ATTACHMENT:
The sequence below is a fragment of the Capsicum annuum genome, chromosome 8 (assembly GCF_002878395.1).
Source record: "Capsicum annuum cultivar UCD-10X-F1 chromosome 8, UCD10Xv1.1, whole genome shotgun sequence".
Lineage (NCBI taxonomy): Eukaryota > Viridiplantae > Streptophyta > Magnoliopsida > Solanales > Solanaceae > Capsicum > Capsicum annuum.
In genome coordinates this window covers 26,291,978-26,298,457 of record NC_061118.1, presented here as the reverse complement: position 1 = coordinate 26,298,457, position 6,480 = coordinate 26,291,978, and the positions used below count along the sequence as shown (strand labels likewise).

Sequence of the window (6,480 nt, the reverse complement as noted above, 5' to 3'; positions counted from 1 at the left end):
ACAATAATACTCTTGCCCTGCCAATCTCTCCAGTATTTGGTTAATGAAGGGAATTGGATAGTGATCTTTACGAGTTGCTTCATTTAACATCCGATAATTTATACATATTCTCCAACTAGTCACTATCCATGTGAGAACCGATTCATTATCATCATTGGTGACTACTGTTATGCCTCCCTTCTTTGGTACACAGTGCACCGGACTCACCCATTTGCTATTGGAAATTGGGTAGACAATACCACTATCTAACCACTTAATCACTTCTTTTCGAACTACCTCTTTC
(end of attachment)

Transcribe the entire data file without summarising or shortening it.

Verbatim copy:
The sequence below is a fragment of the Capsicum annuum genome, chromosome 8 (assembly GCF_002878395.1).
Source record: "Capsicum annuum cultivar UCD-10X-F1 chromosome 8, UCD10Xv1.1, whole genome shotgun sequence".
Lineage (NCBI taxonomy): Eukaryota > Viridiplantae > Streptophyta > Magnoliopsida > Solanales > Solanaceae > Capsicum > Capsicum annuum.
In genome coordinates this window covers 26,291,978-26,298,457 of record NC_061118.1, presented here as the reverse complement: position 1 = coordinate 26,298,457, position 6,480 = coordinate 26,291,978, and the positions used below count along the sequence as shown (strand labels likewise).

Sequence of the window (6,480 nt, the reverse complement as noted above, 5' to 3'; positions counted from 1 at the left end):
ACAATAATACTCTTGCCCTGCCAATCTCTCCAGTATTTGGTTAATGAAGGGAATTGGATAGTGATCTTTACGAGTTGCTTCATTTAACATCCGATAATTTATACATATTCTCCAACTAGTCACTATCCATGTGAGAACCGATTCATTATCATCATTGGTGACTACTGTTATGCCTCCCTTCTTTGGTACACAGTGCACCGGACTCACCCATTTGCTATTGGAAATTGGGTAGACAATACCACTATCTAACCACTTAATCACTTCTTTTCGAACTACCTCTTTC